GRILLED CORN: Boo & Becky's grilled corn, cumin, smoked butter [ 3 ]

I can't eat corn, so my wife got this all to herself. Then again, she can't eat nuts, so I got those all to myself. What I can say about this dish, though, is that she enjoyed the ear of corn, split into two pieces, with indecent enthusiasm. I like that in a wife. I can also say that I got to taste the smoked butter, which was served with brown malty bread, and was astonished by its flavor. I kid you not: I looked around to see if something was on fire.

TOMATO PLATE: local tomatoes, fleur de sel, olive oil, balsamico [ 4 ]

The menu sells this dish short. "Balsamico" was a smoky reduction of an already cask-reduced vinegar, rendered so sweet that if I were ever fortunate to own a bottle of it, I'd sip it on its own. The tomato slices were half-inch slabs, five inches across. I began to understand why some tomatoes are referred to as "beefsteak".

WATERMELON SALAD: Boo & Becky's tomatoes, chevre, basil [ 7 ]

Pardon me, I seem to be drooling on the keyboard. It's just that I have never in my life tasted watermelon so inexpressibly sweet. Paired with plump slices of tomato, and given a creamy umami kick by the chevre, I absolutely could not get enough. At the end of the evening, when we were asked about desserts, our #1 pick would have been another plate of watermelon salad, only we didn't have any room left over. This was the best dish I've ever had at Farm 255, and that's really saying something.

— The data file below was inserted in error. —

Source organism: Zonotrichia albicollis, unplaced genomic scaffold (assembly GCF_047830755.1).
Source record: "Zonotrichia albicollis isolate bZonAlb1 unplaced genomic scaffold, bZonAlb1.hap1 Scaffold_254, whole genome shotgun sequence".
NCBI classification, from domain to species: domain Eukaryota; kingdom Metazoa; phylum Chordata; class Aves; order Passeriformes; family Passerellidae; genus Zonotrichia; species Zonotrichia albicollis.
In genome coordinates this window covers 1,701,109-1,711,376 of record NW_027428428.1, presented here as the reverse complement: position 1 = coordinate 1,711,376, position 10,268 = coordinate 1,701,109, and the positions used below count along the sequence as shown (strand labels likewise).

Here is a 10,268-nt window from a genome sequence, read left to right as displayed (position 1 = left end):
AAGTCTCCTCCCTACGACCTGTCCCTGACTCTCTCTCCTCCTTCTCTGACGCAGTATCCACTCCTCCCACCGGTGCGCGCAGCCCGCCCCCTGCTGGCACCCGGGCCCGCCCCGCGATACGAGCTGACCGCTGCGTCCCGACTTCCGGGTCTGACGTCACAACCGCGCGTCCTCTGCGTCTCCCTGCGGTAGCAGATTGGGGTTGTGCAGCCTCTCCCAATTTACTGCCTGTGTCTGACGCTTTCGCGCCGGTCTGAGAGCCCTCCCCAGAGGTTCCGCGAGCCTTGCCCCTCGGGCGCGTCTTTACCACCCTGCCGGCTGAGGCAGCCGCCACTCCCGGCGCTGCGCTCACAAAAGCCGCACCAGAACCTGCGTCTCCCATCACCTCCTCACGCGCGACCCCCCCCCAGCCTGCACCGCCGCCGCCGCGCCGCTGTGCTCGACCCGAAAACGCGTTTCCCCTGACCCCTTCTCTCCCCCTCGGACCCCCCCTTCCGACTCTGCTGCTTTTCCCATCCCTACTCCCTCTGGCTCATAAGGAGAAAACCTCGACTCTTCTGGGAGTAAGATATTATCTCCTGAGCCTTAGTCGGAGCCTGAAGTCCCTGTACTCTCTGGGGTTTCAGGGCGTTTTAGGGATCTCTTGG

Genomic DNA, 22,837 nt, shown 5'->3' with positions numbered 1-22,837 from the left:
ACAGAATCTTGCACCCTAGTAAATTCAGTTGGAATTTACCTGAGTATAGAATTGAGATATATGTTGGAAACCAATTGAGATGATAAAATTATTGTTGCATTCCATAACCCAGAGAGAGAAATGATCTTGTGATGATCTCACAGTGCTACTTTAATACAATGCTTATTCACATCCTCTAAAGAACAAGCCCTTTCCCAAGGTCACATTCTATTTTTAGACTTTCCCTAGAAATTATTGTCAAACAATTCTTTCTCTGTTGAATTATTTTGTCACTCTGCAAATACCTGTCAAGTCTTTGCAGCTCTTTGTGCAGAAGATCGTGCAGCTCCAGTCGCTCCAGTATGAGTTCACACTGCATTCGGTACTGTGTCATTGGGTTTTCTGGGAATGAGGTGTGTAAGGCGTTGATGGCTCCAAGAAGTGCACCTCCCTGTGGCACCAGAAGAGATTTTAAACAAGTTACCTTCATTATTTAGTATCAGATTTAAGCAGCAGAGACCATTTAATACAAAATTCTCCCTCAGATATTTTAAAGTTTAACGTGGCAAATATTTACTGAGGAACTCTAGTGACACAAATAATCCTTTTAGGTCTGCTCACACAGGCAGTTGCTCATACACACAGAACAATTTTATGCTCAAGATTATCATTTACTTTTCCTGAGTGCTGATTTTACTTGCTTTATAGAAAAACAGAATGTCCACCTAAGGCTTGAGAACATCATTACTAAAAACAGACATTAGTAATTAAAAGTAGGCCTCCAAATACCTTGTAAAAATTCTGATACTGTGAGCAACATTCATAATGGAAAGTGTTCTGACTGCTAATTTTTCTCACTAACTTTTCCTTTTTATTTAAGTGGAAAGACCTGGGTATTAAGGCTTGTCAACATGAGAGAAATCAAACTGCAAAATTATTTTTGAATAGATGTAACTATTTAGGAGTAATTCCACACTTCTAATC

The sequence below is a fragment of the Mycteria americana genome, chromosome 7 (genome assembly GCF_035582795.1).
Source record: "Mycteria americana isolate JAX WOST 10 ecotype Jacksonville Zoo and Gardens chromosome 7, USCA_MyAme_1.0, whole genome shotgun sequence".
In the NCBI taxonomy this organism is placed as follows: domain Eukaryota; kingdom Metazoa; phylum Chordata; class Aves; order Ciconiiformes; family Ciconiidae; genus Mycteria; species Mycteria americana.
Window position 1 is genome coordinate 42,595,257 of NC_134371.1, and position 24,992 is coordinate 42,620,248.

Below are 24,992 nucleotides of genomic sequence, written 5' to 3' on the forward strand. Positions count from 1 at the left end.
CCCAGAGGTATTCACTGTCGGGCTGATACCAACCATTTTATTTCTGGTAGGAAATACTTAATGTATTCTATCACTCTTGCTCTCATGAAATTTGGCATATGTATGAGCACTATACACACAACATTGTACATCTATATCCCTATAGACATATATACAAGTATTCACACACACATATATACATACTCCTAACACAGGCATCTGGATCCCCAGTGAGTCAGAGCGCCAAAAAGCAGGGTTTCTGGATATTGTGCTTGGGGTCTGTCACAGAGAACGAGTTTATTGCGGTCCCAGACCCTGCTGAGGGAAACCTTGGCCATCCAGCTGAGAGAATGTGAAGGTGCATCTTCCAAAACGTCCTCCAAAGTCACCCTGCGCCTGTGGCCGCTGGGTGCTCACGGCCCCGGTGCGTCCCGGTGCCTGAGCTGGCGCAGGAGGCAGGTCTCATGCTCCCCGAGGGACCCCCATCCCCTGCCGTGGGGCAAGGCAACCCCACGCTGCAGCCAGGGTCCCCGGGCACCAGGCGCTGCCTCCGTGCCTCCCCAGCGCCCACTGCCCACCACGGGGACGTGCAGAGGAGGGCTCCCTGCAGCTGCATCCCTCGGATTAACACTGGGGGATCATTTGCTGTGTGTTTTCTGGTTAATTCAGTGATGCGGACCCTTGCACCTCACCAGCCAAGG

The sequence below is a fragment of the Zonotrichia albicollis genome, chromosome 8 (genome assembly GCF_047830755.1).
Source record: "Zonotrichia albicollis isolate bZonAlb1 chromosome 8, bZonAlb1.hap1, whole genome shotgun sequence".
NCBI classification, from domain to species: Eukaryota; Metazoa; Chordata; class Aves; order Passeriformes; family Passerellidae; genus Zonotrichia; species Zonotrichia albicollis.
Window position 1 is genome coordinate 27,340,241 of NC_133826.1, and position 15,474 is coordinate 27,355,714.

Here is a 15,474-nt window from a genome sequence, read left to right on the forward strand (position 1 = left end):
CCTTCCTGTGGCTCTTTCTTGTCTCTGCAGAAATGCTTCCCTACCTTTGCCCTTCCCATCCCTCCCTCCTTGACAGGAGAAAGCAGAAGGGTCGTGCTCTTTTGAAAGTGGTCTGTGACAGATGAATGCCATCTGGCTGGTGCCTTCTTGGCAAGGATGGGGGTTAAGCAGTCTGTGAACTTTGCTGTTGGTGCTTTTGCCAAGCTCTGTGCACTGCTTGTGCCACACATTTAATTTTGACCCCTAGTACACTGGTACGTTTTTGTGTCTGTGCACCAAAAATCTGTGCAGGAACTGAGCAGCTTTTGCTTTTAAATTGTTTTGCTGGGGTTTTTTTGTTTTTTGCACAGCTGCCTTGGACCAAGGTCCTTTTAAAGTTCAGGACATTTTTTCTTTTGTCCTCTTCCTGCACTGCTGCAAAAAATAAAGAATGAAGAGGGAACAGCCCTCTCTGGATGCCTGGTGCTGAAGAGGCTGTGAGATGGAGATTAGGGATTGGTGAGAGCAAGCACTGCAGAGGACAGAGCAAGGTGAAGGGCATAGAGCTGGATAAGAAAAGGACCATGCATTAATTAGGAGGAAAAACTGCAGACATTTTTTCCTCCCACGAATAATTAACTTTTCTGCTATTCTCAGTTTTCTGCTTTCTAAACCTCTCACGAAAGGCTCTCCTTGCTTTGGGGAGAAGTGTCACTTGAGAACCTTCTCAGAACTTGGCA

CAST IRON RACLETTE: cornichons, toast [ 9 ]

"Raclette" is French for "searing hot metal meets innocent cheese, legs get all wobbly, and fingertip burns become a pleasure to risk". It's like cheese fondue in the sense that the watermelon salad was like a Chick-fil-A fruit cup. The cornichons (French for "jailbait pickles"), were savory and crunchy. We raced to the bottom of this dish and were sad when we'd finally sopped up the last toasted bits of cheese. When Ben Gunn says in TREASURE ISLAND, "Many's the long night I've dreamed of cheese -- toasted, mostly", it is only this cast-iron raclette of which he could be dreaming.

POACHED DARIEN SHRIMP: fried green tomato, carrot vinaigrette [ 7 ]